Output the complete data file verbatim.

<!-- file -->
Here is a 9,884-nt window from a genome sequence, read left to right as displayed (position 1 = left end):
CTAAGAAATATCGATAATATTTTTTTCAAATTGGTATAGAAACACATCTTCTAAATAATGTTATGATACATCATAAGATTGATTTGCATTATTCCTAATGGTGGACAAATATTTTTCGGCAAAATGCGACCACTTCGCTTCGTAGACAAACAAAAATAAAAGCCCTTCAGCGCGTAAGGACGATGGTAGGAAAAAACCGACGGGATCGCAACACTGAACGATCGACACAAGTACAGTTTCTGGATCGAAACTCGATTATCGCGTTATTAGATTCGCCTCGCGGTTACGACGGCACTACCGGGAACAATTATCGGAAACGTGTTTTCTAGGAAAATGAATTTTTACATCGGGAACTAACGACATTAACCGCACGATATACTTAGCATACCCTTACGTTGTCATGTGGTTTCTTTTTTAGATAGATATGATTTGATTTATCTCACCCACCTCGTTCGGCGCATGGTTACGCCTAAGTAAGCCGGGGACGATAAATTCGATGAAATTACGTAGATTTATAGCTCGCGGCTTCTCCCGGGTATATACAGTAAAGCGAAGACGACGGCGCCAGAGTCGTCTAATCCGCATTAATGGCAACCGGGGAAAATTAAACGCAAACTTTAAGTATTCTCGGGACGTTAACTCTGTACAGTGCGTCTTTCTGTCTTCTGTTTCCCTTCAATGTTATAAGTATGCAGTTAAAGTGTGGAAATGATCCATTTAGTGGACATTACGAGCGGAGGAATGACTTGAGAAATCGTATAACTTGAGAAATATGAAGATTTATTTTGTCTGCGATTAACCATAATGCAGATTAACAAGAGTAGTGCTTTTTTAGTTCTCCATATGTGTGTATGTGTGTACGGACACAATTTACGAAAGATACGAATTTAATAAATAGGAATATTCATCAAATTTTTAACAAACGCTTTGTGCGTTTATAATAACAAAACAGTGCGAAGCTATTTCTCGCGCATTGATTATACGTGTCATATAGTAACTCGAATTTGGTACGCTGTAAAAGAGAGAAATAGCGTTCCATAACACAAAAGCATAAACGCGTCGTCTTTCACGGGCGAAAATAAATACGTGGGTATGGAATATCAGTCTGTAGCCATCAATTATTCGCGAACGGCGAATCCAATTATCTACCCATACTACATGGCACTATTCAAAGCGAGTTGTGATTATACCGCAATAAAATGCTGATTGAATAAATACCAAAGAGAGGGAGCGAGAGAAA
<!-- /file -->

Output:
Here is a 9,884-nt window from a genome sequence, read left to right as displayed (position 1 = left end):
CTAAGAAATATCGATAATATTTTTTTCAAATTGGTATAGAAACACATCTTCTAAATAATGTTATGATACATCATAAGATTGATTTGCATTATTCCTAATGGTGGACAAATATTTTTCGGCAAAATGCGACCACTTCGCTTCGTAGACAAACAAAAATAAAAGCCCTTCAGCGCGTAAGGACGATGGTAGGAAAAAACCGACGGGATCGCAACACTGAACGATCGACACAAGTACAGTTTCTGGATCGAAACTCGATTATCGCGTTATTAGATTCGCCTCGCGGTTACGACGGCACTACCGGGAACAATTATCGGAAACGTGTTTTCTAGGAAAATGAATTTTTACATCGGGAACTAACGACATTAACCGCACGATATACTTAGCATACCCTTACGTTGTCATGTGGTTTCTTTTTTAGATAGATATGATTTGATTTATCTCACCCACCTCGTTCGGCGCATGGTTACGCCTAAGTAAGCCGGGGACGATAAATTCGATGAAATTACGTAGATTTATAGCTCGCGGCTTCTCCCGGGTATATACAGTAAAGCGAAGACGACGGCGCCAGAGTCGTCTAATCCGCATTAATGGCAACCGGGGAAAATTAAACGCAAACTTTAAGTATTCTCGGGACGTTAACTCTGTACAGTGCGTCTTTCTGTCTTCTGTTTCCCTTCAATGTTATAAGTATGCAGTTAAAGTGTGGAAATGATCCATTTAGTGGACATTACGAGCGGAGGAATGACTTGAGAAATCGTATAACTTGAGAAATATGAAGATTTATTTTGTCTGCGATTAACCATAATGCAGATTAACAAGAGTAGTGCTTTTTTAGTTCTCCATATGTGTGTATGTGTGTACGGACACAATTTACGAAAGATACGAATTTAATAAATAGGAATATTCATCAAATTTTTAACAAACGCTTTGTGCGTTTATAATAACAAAACAGTGCGAAGCTATTTCTCGCGCATTGATTATACGTGTCATATAGTAACTCGAATTTGGTACGCTGTAAAAGAGAGAAATAGCGTTCCATAACACAAAAGCATAAACGCGTCGTCTTTCACGGGCGAAAATAAATACGTGGGTATGGAATATCAGTCTGTAGCCATCAATTATTCGCGAACGGCGAATCCAATTATCTACCCATACTACATGGCACTATTCAAAGCGAGTTGTGATTATACCGCAATAAAATGCTGATTGAATAAATACCAAAGAGAGGGAGCGAGAGAAA